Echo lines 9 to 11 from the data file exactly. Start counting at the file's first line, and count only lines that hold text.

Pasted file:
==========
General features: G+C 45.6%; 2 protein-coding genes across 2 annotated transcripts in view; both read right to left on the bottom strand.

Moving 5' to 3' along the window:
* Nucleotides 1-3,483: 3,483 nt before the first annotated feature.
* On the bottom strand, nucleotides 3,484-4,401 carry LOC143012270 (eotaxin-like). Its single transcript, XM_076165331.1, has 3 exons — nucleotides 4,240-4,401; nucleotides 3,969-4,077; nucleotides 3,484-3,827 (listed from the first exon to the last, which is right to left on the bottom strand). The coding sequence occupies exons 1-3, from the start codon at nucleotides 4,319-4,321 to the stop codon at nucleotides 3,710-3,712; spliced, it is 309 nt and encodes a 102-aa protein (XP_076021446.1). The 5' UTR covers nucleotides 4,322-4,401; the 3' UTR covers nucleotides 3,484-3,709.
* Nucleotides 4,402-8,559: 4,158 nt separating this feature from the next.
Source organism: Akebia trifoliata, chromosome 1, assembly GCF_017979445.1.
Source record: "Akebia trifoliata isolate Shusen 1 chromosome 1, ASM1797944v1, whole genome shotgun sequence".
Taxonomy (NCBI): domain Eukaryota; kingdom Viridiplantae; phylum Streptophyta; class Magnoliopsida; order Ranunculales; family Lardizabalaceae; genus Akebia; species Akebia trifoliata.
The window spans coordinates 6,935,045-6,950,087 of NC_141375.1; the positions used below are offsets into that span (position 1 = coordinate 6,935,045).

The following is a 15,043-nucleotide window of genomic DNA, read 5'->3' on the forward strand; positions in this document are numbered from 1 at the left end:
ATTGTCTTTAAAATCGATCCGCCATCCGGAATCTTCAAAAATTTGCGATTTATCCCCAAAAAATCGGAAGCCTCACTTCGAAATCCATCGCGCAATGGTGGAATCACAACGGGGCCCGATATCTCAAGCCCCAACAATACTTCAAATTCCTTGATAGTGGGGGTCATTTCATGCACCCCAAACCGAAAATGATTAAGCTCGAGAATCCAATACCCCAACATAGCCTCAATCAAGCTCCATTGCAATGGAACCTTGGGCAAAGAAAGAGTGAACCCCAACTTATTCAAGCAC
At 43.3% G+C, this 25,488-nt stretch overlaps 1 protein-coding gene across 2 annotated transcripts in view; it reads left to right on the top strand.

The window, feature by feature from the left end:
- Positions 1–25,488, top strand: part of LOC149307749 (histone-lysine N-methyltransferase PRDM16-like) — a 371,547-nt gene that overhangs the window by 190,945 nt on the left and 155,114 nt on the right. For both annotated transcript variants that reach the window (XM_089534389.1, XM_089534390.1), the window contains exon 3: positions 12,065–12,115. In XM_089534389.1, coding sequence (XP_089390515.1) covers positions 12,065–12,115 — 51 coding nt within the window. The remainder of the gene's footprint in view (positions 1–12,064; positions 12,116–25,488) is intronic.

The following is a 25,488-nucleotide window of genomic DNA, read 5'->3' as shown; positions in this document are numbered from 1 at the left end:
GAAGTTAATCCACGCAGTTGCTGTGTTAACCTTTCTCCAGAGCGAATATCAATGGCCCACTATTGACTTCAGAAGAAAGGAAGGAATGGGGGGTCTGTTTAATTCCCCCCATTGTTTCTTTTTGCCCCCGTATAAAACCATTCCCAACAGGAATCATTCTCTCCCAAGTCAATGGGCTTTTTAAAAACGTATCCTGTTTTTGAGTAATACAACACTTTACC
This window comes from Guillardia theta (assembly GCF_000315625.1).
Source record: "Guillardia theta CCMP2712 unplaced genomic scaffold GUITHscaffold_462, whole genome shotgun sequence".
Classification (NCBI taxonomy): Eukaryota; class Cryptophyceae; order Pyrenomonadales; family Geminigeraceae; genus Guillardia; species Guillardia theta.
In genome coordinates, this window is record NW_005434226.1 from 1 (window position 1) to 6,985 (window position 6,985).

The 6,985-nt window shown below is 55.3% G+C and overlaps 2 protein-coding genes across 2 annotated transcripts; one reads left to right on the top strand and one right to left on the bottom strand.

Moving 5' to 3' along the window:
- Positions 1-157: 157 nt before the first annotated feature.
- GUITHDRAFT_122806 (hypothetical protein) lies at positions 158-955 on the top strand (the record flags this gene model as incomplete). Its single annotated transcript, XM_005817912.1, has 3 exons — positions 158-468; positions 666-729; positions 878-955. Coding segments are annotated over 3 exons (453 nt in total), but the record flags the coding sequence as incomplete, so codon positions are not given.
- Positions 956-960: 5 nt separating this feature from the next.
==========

The window spans coordinates 6,935,045-6,950,087 of NC_141375.1; the positions used below are offsets into that span (position 1 = coordinate 6,935,045).

The following is a 15,043-nucleotide window of genomic DNA, read 5'->3' on the forward strand; positions in this document are numbered from 1 at the left end:
ATTGTCTTTAAAATCGATCCGCCATCCGGAATCTTCAAAAATTTGCGATTTATCCCCAAAAAATCGGAAGCCTCACTTCGAAATCCATCGCGCAATGGTGGAATCACAACGGGGCCCGATATCTCAAGCCCCAACAATACTTCAAATTCCTTGATAGTGGGGGTCATTTCATGCACCCCAAACCGAAAATGATTAAGCTCGAGAATCCAATACCCCAACATAGCCTCAATCAAGCTCCATTGCAATGGAACCTTGGGCAAAGAAAGAGTGAACCCCAACTTATTCAAGCAC